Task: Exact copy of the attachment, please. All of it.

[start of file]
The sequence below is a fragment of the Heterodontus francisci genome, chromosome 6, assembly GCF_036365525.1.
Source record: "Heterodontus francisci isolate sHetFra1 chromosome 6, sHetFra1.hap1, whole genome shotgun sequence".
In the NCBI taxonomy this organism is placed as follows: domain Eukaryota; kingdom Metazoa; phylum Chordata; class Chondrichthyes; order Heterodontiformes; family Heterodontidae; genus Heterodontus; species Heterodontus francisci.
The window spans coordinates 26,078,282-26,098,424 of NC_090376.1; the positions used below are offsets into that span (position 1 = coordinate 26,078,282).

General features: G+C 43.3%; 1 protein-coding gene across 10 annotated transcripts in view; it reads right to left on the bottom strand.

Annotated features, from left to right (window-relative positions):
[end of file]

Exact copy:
The sequence below is a fragment of the Heterodontus francisci genome, chromosome 6, assembly GCF_036365525.1.
Source record: "Heterodontus francisci isolate sHetFra1 chromosome 6, sHetFra1.hap1, whole genome shotgun sequence".
In the NCBI taxonomy this organism is placed as follows: domain Eukaryota; kingdom Metazoa; phylum Chordata; class Chondrichthyes; order Heterodontiformes; family Heterodontidae; genus Heterodontus; species Heterodontus francisci.
The window spans coordinates 26,078,282-26,098,424 of NC_090376.1; the positions used below are offsets into that span (position 1 = coordinate 26,078,282).

General features: G+C 43.3%; 1 protein-coding gene across 10 annotated transcripts in view; it reads right to left on the bottom strand.

Annotated features, from left to right (window-relative positions):